Being Mortal: Medicine and What Matters in the End by Atul Gawande
It is an inevitable fact of life. We are all aging, even at this very moment and we will all eventually die, although hopefully after a good long life. Dr. Gawande manages to have an honest conversation about end-of-life and dying without the tone of morbidity. He argues that both society and medicine have the wrong view of aging. They focus on safety and treating the immediate problems without any regard for a person’s happiness which is just as important for maintaining health.
“The battle of being mortal is the battle to maintain the integrity of one’s life—to avoid becoming so diminished or dissipated or subjugated that who you are becomes disconnected from who you were or who you want to be. Sickness and old age make the struggle hard enough. The professionals and institutions we turn to should not make it worse. But we have at least entered an era in which an increasing number of them believe their job is not to confine people’s choices, in the name of safety, but to expand them, in the name of living a worthwhile life.”
I’m glad that this book has been on the bestseller lists because I think that the more people that read it, the better. Dr. Gawande has compassionately articulated some very important ideas that will only become more so as our population continues to age and medicine continues to innovate. I recommend this book for people of all ages and especially to those who might have to have hard conversations with loved ones in the near future.
5 Stages of Grief When Bad Things Happen to Beloved Characters via Book Riot
This is spot on! And I will NEVER get over the death of Sirius Black! Whose death will you never get over?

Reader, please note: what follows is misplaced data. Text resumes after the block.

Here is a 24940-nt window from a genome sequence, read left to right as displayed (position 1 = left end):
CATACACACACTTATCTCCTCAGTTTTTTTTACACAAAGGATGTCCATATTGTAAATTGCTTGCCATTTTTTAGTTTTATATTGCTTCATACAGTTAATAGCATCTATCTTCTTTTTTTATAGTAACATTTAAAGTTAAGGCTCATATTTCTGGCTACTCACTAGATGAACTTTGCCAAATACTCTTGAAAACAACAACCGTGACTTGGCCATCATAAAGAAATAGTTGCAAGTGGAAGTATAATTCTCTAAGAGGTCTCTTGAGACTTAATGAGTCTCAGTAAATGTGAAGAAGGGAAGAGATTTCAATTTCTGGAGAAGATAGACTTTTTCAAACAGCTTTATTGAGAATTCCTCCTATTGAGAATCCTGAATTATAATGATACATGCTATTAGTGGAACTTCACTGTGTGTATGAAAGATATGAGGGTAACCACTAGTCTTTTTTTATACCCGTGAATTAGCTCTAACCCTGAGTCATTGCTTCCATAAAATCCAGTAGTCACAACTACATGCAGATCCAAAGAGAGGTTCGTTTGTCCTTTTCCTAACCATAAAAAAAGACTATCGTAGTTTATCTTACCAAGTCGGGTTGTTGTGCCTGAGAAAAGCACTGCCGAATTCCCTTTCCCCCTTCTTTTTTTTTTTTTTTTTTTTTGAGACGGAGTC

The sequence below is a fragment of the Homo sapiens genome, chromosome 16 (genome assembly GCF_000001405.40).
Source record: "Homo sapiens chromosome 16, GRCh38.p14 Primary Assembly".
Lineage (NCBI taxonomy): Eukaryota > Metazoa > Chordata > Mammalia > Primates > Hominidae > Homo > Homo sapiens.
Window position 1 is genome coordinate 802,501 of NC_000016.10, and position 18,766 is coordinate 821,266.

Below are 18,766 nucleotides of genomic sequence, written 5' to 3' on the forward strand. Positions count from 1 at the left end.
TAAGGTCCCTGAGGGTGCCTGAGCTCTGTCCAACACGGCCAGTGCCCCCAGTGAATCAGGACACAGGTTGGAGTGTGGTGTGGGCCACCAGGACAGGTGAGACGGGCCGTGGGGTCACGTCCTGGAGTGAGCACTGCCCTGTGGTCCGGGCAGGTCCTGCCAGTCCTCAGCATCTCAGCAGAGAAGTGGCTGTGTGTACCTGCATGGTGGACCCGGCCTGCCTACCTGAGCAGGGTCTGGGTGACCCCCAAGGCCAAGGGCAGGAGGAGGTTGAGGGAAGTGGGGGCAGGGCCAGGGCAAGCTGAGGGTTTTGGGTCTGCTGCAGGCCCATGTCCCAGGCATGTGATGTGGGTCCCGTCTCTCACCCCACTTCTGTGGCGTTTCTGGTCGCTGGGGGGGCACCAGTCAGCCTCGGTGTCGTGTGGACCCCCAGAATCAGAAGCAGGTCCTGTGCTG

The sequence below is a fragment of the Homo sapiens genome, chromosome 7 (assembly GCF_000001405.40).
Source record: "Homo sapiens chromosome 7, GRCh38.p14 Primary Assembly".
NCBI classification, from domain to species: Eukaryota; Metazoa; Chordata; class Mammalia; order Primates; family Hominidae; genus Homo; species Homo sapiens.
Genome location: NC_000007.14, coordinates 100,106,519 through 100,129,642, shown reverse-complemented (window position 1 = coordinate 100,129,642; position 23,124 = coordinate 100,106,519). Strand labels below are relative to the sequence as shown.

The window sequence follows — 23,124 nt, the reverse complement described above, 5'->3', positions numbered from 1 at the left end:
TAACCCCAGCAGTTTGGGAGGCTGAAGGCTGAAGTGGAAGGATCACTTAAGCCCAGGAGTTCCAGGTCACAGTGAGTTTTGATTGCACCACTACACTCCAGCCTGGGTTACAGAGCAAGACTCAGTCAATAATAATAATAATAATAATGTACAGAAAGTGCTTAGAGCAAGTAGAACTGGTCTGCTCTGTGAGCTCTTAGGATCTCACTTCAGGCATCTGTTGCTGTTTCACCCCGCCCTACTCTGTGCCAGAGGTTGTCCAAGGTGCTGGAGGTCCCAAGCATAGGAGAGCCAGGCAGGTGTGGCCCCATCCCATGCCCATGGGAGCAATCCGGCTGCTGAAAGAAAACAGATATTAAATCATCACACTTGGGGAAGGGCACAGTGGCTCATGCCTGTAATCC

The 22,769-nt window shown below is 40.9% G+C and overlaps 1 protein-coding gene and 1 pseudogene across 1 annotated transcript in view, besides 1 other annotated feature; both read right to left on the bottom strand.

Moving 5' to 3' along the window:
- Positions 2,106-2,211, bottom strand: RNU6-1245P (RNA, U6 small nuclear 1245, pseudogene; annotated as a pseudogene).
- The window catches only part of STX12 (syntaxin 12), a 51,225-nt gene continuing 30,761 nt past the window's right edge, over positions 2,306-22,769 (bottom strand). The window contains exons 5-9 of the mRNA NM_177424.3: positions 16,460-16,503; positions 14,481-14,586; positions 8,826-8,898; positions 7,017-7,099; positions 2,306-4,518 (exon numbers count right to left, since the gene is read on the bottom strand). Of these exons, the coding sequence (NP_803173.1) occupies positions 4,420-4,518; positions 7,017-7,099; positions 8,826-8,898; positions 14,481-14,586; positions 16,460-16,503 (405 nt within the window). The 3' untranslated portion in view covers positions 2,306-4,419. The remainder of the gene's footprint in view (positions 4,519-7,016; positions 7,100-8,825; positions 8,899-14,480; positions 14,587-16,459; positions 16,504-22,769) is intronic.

This month’s installment of Dori & Jess’ Book Club…
The Death Class: A True Story About Life by Erica Hayasaki
Review: Erica Hayasaki, a journalist for the “Los Angeles Times,” shadowed Dr. Norma Bowe for four years as Dr. Bowe taught her “Death in Perspective” class at Kean University. Dr. Bowe’s class includes discussions on what occurs biologically when a person is dying of natural causes, trips to a cemetery, prison and end-of-life hospital, and assignments like writing a goodbye letter to someone you know who has died and writing your own bucket list. The interspersed assignments and real responses from the class were interesting and thought-provoking. The book also included the life stories of a few of Dr. Bowe’s student which helped make the book more about living than dying and illustrating different ways people deal with death but Dori & I both agree that it would have been better with shorter stories about more students rather than singling out just a few. However, there is no question that both of us were impressed by the remarkable woman that is Dr. Norma Bowe and we were glad to have the opportunity to read about her.
How to Kill Off Characters via BookRiot
What’s the best way to kill off a character? How do you kill off a character without pissing off the reader so much that they just give up? Read more to find out what one person thinks…
This article contains spoilers… you have been warned! =D
First Grave on the Right by Darynda Jones
Review: I was skeptical about this one. It’s about the grim reaper who is also a private investigator. But I was pleasantly surprised. It has a bit of everything. It has a little funny, sexy, ridiculous, sarcasm and over-the-top. Luckily for Ms. Jones, it seems to all come together.
E.L. Konigsburg died on Friday. While she was always known best for “From the Mixed-Up Files of Mrs. Basil E. Frankweiler,” I loved her other Newbery Award-winning book, “The View from Saturday,” more. “The View from Saturday” is one of my favorite books from childhood.
This has also given me an idea. I think I will start an occasional series on books from my childhood. I’ll re-read them and see how they stand up to the way I remember them.
But until then, thanks Ms. Konigsburg for a lifetime of amazing books. Read more here.